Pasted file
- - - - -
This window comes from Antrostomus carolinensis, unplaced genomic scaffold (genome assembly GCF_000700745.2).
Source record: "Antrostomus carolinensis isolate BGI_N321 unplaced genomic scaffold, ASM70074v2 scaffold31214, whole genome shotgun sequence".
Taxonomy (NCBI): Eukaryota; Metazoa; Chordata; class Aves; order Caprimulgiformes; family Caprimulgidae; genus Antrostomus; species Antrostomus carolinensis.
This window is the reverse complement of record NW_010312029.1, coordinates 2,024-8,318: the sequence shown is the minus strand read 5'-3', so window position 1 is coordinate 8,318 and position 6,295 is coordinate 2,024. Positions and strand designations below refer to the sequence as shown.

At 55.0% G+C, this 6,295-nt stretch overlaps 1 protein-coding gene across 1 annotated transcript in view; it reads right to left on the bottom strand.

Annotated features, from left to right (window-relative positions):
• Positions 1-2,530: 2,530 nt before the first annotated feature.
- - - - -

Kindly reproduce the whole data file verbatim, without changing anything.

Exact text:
This window comes from Antrostomus carolinensis, unplaced genomic scaffold (genome assembly GCF_000700745.2).
Source record: "Antrostomus carolinensis isolate BGI_N321 unplaced genomic scaffold, ASM70074v2 scaffold31214, whole genome shotgun sequence".
Taxonomy (NCBI): Eukaryota; Metazoa; Chordata; class Aves; order Caprimulgiformes; family Caprimulgidae; genus Antrostomus; species Antrostomus carolinensis.
This window is the reverse complement of record NW_010312029.1, coordinates 2,024-8,318: the sequence shown is the minus strand read 5'-3', so window position 1 is coordinate 8,318 and position 6,295 is coordinate 2,024. Positions and strand designations below refer to the sequence as shown.

At 55.0% G+C, this 6,295-nt stretch overlaps 1 protein-coding gene across 1 annotated transcript in view; it reads right to left on the bottom strand.

Annotated features, from left to right (window-relative positions):
• Positions 1-2,530: 2,530 nt before the first annotated feature.